Across the Boundaries of Belief: Contemporary Issues in the Anthropology of Religion

By Morton Klass; Maxine Weisgrau | Go to book overview

20 Convicted by the Holy Spirit
The Rhetoric of Fundamental Baptist Conversion

Susan F. Harding

Born-again Christian belief follows conversion, an inner transformation that quickens the supernatural imagination. Among fundamental Baptists, rhetoric, not ritual, is the primary vehicle of conversion. Witnesses "speak the gospel," the ramifying discourse and narrative of Christ. Listeners "come under conviction" as they appropriate the gospel in their inner speech. At "the moment of salvation," listeners become public speakers of the gospel. They "believe" in the sense of embracing a narrative tradition that rewords their experience in terms of a personal, triune God who intervenes in daily life and in history. --Author's Abstract

THE MORAL MAJORITY AND, MORE GENERALLY, the current political activism among fundamentalists are evidence of a deeper movement within American fundamentalism to abandon its historic separatism from "the world." Reverend Jerry Falwell and pastors allied with him are leading a faction of fundamentalists who are shifting the inner and outer boundaries that separate them from worldly culture. 1 They are breaking old taboos that constrained interactions with nonfundamentalists, claiming new cultural, political, and social territory, and refashioning themselves in church services, Sunday school, the family, in bed, on the air, in the political arena, in the news, in their literature, in Bible- study groups, classrooms, and daily interactions. In the process, they are transforming the fundamentalist mind and community, and altering what it means to be a fundamentalist.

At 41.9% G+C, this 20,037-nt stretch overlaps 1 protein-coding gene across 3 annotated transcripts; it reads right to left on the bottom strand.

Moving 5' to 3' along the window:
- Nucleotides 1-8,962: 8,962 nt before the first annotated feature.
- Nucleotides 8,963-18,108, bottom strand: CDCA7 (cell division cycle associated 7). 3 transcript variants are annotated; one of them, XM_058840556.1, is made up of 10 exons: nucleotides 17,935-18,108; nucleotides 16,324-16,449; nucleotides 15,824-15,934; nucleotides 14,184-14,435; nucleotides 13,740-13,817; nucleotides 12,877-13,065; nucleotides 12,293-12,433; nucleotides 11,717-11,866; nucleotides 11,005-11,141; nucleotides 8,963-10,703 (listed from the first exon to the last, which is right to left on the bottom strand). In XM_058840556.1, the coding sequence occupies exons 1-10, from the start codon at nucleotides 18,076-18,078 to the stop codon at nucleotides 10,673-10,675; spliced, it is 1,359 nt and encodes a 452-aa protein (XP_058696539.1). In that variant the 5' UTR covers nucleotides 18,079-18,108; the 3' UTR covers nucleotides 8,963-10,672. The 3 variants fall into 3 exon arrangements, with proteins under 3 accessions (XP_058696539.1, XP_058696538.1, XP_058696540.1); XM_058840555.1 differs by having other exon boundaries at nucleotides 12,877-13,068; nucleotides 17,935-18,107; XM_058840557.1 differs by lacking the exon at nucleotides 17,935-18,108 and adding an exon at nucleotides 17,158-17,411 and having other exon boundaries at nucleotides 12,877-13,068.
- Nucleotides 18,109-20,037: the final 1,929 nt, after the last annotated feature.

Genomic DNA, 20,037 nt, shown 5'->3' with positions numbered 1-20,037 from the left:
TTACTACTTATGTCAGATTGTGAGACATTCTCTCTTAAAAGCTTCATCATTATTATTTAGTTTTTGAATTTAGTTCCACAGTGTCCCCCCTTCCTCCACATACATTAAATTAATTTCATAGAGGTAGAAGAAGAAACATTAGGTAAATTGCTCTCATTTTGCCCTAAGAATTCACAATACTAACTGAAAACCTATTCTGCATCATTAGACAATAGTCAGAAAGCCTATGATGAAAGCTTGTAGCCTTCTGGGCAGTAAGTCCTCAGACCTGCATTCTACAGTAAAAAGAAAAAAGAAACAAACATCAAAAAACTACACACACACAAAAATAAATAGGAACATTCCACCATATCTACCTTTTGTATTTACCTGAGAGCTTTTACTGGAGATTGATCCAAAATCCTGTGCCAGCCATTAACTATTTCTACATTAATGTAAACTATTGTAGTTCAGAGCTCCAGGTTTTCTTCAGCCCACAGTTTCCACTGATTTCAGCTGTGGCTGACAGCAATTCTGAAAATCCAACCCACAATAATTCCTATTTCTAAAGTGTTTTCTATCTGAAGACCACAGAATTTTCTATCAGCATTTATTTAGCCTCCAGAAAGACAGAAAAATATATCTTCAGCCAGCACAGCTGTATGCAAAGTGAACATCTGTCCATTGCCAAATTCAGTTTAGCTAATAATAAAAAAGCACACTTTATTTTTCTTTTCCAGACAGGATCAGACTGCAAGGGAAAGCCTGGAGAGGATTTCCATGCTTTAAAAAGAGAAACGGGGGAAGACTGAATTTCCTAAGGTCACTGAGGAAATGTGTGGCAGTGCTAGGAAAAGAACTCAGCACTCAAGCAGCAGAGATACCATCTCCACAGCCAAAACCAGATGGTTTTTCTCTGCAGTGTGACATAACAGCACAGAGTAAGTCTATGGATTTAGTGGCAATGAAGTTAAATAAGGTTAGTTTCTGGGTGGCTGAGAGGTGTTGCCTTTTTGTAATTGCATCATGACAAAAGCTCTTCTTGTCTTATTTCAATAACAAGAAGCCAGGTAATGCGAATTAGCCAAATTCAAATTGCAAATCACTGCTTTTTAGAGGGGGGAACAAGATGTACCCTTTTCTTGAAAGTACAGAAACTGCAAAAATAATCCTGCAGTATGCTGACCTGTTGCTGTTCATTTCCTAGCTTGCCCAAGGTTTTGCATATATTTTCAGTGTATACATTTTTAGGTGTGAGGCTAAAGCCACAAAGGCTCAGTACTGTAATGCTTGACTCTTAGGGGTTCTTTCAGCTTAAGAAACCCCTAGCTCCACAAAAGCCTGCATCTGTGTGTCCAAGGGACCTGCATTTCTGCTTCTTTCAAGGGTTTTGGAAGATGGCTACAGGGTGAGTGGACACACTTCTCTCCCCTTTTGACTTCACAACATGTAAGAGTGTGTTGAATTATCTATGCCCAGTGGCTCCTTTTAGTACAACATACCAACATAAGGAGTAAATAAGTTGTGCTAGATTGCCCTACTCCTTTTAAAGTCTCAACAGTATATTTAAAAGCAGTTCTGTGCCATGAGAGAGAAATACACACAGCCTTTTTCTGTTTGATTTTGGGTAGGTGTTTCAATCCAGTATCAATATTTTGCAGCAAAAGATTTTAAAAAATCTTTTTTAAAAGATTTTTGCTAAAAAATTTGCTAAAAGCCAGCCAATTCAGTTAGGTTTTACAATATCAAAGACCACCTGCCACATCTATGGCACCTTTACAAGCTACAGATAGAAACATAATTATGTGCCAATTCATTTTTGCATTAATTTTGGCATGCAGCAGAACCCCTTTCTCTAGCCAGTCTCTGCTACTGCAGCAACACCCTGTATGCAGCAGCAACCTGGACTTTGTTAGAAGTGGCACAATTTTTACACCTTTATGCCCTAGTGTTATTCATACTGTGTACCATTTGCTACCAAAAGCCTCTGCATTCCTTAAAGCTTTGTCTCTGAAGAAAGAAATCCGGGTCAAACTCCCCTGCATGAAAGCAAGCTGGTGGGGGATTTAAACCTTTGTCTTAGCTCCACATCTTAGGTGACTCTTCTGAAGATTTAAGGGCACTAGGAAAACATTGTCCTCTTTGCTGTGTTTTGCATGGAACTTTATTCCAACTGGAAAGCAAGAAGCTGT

It would seem a recipe for assimilation were it not for the fact that fundamentalists are primed--in a way, armed--for the confrontation. Their culture is premised on a commitment to assimilate "the world" on fundamentalist terms,

____________________
American Ethnologist 14(2) ( February 1987): 167-181.

-381-

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